Mistras Group
EMFI Technology Development for Rolling Contact Fatigue Characterization in Rails
ATLANTA - Railway Track & Structures, April Issue: Optimal management of rolling contact fatigue (RCF) in rails requires reliable, effective, and efficient non-destructive evaluation (NDE) technologies for detecting and characterizing surface damages.

MxV Rail worked in conjunction with Canada-based Athena Industrial Services, Ltd. (Athena) to introduce in-motion electromagnetic field imaging (EMFI) technology as a means of detecting and characterizing rolling contact fatigue (RCF) in rails. A technology originally developed for mapping corrosion and determining stress corrosion cracking in pipelines for the oil and gas industry, EMFI has been repurposed for RCF detection and characterization under the Association of American Railroads’ (AAR) Strategic Research Initiatives (SRI) program.

As a non-contact NDE method, EMFI uses an exciter core and coil to generate a focused electromagnetic field (EMF) in the rail head. A total energy sensor is used to measure the exact strength of the field emitted by the exciter coil assembly. The sensor also uses a series of antennas (receivers) precisely placed around the periphery of the excitation field to create a full three-dimensional (3D) map of the EMF shape changes. The changes in the local magnetic field strength of the back EMF generated by the surface eddy currents are measured by these antennas. In turn, the antenna coils produce a sine wave-like signal that is proportional to the position of the average magnetic field passing through each sensor element. The change in signal level is proportional to the depth of the encountered cracks, i.e., the deeper the crack, the larger the shift or deviation from the undisturbed field, thereby allowing the depth of the crack to be quantified. Outside literature describes the details of the technology.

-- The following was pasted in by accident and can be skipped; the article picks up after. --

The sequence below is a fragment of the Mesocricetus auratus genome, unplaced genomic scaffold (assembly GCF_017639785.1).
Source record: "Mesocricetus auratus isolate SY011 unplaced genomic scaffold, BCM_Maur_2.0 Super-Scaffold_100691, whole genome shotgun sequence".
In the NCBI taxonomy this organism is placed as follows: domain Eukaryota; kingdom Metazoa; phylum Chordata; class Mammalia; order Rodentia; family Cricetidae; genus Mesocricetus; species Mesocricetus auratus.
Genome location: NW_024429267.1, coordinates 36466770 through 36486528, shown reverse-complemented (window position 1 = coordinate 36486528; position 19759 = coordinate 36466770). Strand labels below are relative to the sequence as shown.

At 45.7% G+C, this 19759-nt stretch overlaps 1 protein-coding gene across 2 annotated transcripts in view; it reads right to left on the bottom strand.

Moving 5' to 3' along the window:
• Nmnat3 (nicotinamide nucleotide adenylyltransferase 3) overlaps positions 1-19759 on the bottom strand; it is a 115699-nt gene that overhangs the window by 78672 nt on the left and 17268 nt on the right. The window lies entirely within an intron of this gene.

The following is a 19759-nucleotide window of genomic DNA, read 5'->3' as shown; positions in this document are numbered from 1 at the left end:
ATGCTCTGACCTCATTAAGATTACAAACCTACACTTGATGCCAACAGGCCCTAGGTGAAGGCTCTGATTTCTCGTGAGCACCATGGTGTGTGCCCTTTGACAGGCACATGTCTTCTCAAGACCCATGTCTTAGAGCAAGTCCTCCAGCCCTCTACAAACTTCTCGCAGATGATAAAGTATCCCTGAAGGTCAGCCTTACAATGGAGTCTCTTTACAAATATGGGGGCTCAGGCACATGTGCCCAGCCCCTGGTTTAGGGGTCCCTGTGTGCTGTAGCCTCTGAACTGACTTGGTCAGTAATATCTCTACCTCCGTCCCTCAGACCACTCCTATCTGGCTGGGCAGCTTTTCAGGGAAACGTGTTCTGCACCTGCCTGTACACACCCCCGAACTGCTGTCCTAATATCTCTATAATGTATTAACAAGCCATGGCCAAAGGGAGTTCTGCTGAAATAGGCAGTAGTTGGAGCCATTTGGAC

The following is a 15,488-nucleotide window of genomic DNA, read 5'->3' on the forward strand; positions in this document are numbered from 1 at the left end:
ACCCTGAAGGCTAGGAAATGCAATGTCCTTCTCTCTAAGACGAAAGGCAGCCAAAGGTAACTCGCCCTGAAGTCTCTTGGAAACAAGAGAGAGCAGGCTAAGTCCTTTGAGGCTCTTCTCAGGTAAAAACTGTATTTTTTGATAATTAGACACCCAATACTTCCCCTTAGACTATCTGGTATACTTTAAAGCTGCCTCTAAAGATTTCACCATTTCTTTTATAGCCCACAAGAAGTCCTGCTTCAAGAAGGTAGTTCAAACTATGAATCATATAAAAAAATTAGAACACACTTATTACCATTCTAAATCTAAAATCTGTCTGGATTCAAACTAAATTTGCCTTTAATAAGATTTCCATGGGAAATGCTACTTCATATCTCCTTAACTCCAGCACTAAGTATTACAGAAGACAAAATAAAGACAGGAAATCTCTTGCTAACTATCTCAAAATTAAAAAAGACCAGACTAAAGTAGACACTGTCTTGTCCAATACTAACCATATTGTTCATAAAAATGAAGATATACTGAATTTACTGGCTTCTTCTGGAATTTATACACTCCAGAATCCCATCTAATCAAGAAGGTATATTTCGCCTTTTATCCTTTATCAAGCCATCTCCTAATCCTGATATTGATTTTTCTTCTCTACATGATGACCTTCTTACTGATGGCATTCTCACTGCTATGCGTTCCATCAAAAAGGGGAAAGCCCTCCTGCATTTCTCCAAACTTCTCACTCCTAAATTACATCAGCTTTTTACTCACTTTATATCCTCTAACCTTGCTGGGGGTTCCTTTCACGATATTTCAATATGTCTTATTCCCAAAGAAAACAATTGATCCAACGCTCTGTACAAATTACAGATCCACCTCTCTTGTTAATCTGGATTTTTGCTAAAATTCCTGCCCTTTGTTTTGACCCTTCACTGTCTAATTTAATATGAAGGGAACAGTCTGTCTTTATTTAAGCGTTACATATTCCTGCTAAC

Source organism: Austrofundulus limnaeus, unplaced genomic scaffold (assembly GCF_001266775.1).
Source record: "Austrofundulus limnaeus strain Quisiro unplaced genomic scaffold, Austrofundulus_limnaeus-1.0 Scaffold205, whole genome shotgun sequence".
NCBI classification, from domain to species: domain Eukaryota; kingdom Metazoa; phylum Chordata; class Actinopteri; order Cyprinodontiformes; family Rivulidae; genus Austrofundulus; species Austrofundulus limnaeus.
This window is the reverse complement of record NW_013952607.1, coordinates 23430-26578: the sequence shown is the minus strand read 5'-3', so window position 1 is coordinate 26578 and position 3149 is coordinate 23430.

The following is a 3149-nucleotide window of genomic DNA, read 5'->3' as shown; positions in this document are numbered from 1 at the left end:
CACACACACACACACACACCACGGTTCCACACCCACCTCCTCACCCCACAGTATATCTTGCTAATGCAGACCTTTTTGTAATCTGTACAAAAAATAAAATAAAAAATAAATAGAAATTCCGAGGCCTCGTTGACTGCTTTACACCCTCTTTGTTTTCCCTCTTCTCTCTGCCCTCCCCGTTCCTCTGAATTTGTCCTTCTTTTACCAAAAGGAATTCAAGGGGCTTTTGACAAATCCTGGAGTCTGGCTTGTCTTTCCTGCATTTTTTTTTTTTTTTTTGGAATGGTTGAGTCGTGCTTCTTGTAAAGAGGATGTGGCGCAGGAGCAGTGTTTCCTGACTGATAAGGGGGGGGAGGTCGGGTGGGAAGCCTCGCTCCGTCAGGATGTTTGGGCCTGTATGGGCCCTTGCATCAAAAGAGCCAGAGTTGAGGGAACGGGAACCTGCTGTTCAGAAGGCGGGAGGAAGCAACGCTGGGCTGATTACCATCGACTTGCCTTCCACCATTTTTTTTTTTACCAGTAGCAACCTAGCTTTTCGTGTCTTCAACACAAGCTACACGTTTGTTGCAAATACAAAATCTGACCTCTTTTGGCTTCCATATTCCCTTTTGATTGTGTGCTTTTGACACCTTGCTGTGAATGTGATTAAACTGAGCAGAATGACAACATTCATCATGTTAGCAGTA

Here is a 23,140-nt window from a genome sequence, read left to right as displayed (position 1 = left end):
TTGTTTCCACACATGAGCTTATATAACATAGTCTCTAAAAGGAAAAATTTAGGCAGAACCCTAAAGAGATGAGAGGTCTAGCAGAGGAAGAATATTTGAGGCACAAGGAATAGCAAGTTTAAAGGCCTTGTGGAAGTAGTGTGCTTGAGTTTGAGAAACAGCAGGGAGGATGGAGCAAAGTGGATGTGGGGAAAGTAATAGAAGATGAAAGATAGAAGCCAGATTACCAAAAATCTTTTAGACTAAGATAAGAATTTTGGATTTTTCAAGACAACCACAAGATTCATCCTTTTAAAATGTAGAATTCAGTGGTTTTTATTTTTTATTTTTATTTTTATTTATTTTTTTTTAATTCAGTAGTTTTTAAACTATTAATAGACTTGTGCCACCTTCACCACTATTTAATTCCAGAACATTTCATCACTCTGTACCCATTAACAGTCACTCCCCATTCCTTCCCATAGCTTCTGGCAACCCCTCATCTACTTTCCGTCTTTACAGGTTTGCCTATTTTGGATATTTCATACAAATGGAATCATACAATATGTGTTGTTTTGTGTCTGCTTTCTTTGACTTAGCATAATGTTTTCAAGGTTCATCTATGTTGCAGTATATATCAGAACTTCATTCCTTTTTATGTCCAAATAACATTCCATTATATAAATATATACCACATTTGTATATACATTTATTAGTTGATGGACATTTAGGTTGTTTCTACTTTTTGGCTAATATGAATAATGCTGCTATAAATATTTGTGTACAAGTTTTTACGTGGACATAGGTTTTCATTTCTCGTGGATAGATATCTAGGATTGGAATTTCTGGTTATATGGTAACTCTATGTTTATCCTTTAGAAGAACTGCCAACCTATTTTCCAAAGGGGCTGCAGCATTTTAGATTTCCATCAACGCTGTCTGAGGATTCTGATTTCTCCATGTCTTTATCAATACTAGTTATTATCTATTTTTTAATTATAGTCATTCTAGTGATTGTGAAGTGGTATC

Read the full article at rtands.com.

Evident Ultrasonic Inspection Equipment